Diana Butler Bass, a Senior Fellow at the Cathedral College of the Washington National Cathedral in DC published a book in 2004 called The Practicing Congregation: Imagining a New Old Church. In it, Butler Bass builds on the work of Brooks Holifield and provides a description, in broad strokes, of the history of American congregations from 1607 to the present. So, for example, from 1607-1789 the American religions landscape and the American civic landscape were largely synonymous. One entered the church by virtue of being born. In other words, you were, by birth, both a citizen of the town and a member of the town-square church. After the Revolutionary War, the landscape changed a bit as the church became viewed as a Voluntary Association – multiple denominational churches competed for members by focusing on personal salvation and personal piety. In the late 19th century, at the beginning of the Industrial Revolution, the church was viewed largely as a civic organization with the parish hall replacing the sanctuary as the focal point for the gathered community. These “social congregations” as they are dubbed by Holifield and Butler Bass, remained the norm until the post-World War II period when churches began to market their programs and worship services to specific groups of individuals. This is the period in which the non-denominational and mega-churches began to emerge and to flourish. It is also the first time that religious persons – in large numbers –could meaningfully be described as “shopping for a church” as they left the denomination of their birth in search of a better fit for their interests or needs. Congregations of this period are referred to as “participatory congregations.”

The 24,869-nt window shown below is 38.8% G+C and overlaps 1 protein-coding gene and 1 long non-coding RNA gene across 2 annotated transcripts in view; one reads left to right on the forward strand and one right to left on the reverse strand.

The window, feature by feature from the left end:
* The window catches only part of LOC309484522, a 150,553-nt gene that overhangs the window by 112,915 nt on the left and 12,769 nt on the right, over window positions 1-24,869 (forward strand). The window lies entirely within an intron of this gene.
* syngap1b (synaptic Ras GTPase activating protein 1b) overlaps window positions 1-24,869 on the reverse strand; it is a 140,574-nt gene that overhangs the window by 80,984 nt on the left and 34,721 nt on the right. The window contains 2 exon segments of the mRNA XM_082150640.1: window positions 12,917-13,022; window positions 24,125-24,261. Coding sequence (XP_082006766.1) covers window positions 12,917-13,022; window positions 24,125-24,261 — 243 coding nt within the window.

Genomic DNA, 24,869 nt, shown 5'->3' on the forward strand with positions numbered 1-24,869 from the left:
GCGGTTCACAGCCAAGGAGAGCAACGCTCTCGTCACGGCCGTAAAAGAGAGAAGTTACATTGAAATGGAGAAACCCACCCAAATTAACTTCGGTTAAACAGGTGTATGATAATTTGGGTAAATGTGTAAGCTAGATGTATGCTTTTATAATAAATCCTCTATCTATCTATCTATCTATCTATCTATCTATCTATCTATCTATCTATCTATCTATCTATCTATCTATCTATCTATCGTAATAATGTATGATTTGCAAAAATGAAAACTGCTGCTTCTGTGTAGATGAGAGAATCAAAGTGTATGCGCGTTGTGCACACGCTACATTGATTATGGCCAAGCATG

Holifield’s description of congregations stops here, but Butler Bass contends that today’s church – the church which has been emerging since the 1990s - is entering a new age –an age that is and will continue to be shaped by the postmodern replacement of the enlightenment’s notion of verifiable truths with an embrace of diversity, ambiguity, and contradiction. Unfortunately, those churches, writes Butler Bass, that “continue to be controlled by the worldviews of either social or participatory churchgoing . . . will experience conflict and decline” because the worldviews which support these structures “are passing and becoming increasingly less culturally tenable.”[1]


I wanted to quote just a bit of today’s reading from I Peter here, but I have to confess, I simply couldn’t find a piece to leave out. This is amazing stuff:

“Blessed be the God and Father of our Lord Jesus Christ! By his great mercy he has given us a new birth into a living hope through the resurrection of Jesus Christ from the dead, and into an inheritance that is imperishable, undefiled, and unfading, kept in heaven for you, who are being protected by the power of God through faith for a salvation ready to be revealed in the last time. In this you rejoice, even if now for a little while you have had to suffer various trials, so that the genuineness of your faith - being more precious than gold that, though perishable, is tested by fire – may be found to result in praise and glory and honor when Jesus Christ is revealed. Although you have not seen him, you love him; and even though you do not see him now, you believe in him and rejoice with an indescribable and glorious joy, for you are receiving the outcome of your faith, the salvation of your souls.”[2]